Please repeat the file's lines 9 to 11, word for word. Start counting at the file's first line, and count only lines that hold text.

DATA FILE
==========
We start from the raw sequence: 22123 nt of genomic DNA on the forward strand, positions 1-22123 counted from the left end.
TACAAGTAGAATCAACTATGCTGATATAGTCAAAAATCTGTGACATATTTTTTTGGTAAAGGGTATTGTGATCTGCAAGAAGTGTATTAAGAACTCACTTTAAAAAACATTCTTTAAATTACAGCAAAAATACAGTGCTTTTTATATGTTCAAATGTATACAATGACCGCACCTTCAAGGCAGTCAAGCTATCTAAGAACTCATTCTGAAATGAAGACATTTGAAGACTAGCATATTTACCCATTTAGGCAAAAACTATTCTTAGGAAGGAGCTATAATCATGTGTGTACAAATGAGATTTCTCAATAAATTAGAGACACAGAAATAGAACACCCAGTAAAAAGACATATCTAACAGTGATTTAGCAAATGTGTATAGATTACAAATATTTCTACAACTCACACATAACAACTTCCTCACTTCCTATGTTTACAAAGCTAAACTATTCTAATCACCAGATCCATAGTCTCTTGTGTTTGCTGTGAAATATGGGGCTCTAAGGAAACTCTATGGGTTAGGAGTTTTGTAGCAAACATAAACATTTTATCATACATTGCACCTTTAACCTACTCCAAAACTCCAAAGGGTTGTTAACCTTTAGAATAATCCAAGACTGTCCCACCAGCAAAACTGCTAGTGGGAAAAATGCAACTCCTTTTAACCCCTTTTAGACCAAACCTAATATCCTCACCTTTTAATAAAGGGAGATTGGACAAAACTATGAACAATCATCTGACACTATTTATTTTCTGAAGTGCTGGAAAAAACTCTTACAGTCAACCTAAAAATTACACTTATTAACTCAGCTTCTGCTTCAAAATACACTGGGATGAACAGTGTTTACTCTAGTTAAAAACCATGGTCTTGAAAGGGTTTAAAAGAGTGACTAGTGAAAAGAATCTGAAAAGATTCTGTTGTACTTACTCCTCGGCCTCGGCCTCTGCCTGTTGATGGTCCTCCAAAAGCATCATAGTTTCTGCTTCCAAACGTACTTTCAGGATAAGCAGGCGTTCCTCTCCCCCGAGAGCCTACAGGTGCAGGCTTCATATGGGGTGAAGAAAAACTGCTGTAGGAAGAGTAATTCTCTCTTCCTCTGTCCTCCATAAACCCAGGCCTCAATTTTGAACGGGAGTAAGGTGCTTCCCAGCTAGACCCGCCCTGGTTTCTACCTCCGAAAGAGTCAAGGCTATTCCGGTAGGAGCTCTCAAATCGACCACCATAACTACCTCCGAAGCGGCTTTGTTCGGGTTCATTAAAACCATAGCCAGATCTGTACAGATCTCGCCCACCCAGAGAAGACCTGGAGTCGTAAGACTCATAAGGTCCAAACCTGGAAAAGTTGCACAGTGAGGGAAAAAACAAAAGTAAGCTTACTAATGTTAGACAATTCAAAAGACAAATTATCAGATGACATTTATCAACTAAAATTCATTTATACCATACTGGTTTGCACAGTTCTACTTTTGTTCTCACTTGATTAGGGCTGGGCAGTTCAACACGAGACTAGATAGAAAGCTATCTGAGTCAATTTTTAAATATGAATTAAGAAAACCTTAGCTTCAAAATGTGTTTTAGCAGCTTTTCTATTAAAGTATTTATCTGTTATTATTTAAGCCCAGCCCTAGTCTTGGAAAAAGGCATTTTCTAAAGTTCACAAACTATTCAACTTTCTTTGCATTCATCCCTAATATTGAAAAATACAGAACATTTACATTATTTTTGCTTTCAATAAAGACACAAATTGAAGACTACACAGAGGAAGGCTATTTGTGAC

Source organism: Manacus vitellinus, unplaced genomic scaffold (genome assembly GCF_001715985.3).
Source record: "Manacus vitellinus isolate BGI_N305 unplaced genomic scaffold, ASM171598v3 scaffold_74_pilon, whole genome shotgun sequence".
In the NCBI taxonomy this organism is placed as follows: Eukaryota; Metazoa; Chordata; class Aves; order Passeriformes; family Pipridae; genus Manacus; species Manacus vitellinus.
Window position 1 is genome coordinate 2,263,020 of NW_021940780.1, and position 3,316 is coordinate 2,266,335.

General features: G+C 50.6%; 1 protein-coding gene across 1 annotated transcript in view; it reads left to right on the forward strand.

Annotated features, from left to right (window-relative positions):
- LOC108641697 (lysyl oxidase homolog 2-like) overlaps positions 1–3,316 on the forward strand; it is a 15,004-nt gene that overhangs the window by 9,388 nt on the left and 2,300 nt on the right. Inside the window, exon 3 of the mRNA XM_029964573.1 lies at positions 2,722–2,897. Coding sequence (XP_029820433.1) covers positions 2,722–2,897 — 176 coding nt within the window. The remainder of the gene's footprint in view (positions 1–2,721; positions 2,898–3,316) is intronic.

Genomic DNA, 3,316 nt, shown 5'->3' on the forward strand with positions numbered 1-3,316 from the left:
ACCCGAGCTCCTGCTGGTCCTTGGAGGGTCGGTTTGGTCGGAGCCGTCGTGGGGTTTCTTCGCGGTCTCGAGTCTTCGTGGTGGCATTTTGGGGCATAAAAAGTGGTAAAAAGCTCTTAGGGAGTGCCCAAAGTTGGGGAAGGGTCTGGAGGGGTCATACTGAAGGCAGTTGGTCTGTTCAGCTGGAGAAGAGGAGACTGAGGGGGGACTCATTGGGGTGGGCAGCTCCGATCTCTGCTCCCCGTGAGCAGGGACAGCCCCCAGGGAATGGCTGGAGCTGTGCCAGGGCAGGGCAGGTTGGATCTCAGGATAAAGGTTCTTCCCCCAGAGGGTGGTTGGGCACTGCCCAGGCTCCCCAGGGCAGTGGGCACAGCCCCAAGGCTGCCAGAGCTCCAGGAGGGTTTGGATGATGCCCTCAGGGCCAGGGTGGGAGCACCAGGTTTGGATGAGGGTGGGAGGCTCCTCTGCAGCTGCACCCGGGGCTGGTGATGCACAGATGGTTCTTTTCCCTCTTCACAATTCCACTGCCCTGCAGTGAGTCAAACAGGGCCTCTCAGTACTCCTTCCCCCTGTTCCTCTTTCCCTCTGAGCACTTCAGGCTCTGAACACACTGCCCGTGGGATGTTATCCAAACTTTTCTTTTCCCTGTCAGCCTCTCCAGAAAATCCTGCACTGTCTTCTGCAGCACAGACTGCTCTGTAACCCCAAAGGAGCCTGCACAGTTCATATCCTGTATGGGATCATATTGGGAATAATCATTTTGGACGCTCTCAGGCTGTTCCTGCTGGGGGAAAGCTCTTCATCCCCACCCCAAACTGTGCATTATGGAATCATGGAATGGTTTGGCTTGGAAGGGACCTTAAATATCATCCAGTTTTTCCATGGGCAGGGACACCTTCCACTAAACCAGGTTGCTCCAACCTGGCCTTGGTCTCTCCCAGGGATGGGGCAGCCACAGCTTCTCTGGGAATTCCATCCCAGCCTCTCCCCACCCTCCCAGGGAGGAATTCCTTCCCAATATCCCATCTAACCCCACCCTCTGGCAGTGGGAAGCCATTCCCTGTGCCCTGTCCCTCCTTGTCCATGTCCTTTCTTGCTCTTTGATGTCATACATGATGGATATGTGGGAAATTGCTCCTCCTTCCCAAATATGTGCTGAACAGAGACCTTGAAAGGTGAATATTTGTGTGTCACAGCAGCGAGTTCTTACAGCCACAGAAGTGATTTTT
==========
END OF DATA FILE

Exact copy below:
- LOC108641697 (lysyl oxidase homolog 2-like) overlaps positions 1–3,316 on the forward strand; it is a 15,004-nt gene that overhangs the window by 9,388 nt on the left and 2,300 nt on the right. Inside the window, exon 3 of the mRNA XM_029964573.1 lies at positions 2,722–2,897. Coding sequence (XP_029820433.1) covers positions 2,722–2,897 — 176 coding nt within the window. The remainder of the gene's footprint in view (positions 1–2,721; positions 2,898–3,316) is intronic.

Genomic DNA, 3,316 nt, shown 5'->3' on the forward strand with positions numbered 1-3,316 from the left:
ACCCGAGCTCCTGCTGGTCCTTGGAGGGTCGGTTTGGTCGGAGCCGTCGTGGGGTTTCTTCGCGGTCTCGAGTCTTCGTGGTGGCATTTTGGGGCATAAAAAGTGGTAAAAAGCTCTTAGGGAGTGCCCAAAGTTGGGGAAGGGTCTGGAGGGGTCATACTGAAGGCAGTTGGTCTGTTCAGCTGGAGAAGAGGAGACTGAGGGGGGACTCATTGGGGTGGGCAGCTCCGATCTCTGCTCCCCGTGAGCAGGGACAGCCCCCAGGGAATGGCTGGAGCTGTGCCAGGGCAGGGCAGGTTGGATCTCAGGATAAAGGTTCTTCCCCCAGAGGGTGGTTGGGCACTGCCCAGGCTCCCCAGGGCAGTGGGCACAGCCCCAAGGCTGCCAGAGCTCCAGGAGGGTTTGGATGATGCCCTCAGGGCCAGGGTGGGAGCACCAGGTTTGGATGAGGGTGGGAGGCTCCTCTGCAGCTGCACCCGGGGCTGGTGATGCACAGATGGTTCTTTTCCCTCTTCACAATTCCACTGCCCTGCAGTGAGTCAAACAGGGCCTCTCAGTACTCCTTCCCCCTGTTCCTCTTTCCCTCTGAGCACTTCAGGCTCTGAACACACTGCCCGTGGGATGTTATCCAAACTTTTCTTTTCCCTGTCAGCCTCTCCAGAAAATCCTGCACTGTCTTCTGCAGCACAGACTGCTCTGTAACCCCAAAGGAGCCTGCACAGTTCATATCCTGTATGGGATCATATTGGGAATAATCATTTTGGACGCTCTCAGGCTGTTCCTGCTGGGGGAAAGCTCTTCATCCCCACCCCAAACTGTGCATTATGGAATCATGGAATGGTTTGGCTTGGAAGGGACCTTAAATATCATCCAGTTTTTCCATGGGCAGGGACACCTTCCACTAAACCAGGTTGCTCCAACCTGGCCTTGGTCTCTCCCAGGGATGGGGCAGCCACAGCTTCTCTGGGAATTCCATCCCAGCCTCTCCCCACCCTCCCAGGGAGGAATTCCTTCCCAATATCCCATCTAACCCCACCCTCTGGCAGTGGGAAGCCATTCCCTGTGCCCTGTCCCTCCTTGTCCATGTCCTTTCTTGCTCTTTGATGTCATACATGATGGATATGTGGGAAATTGCTCCTCCTTCCCAAATATGTGCTGAACAGAGACCTTGAAAGGTGAATATTTGTGTGTCACAGCAGCGAGTTCTTACAGCCACAGAAGTGATTTTT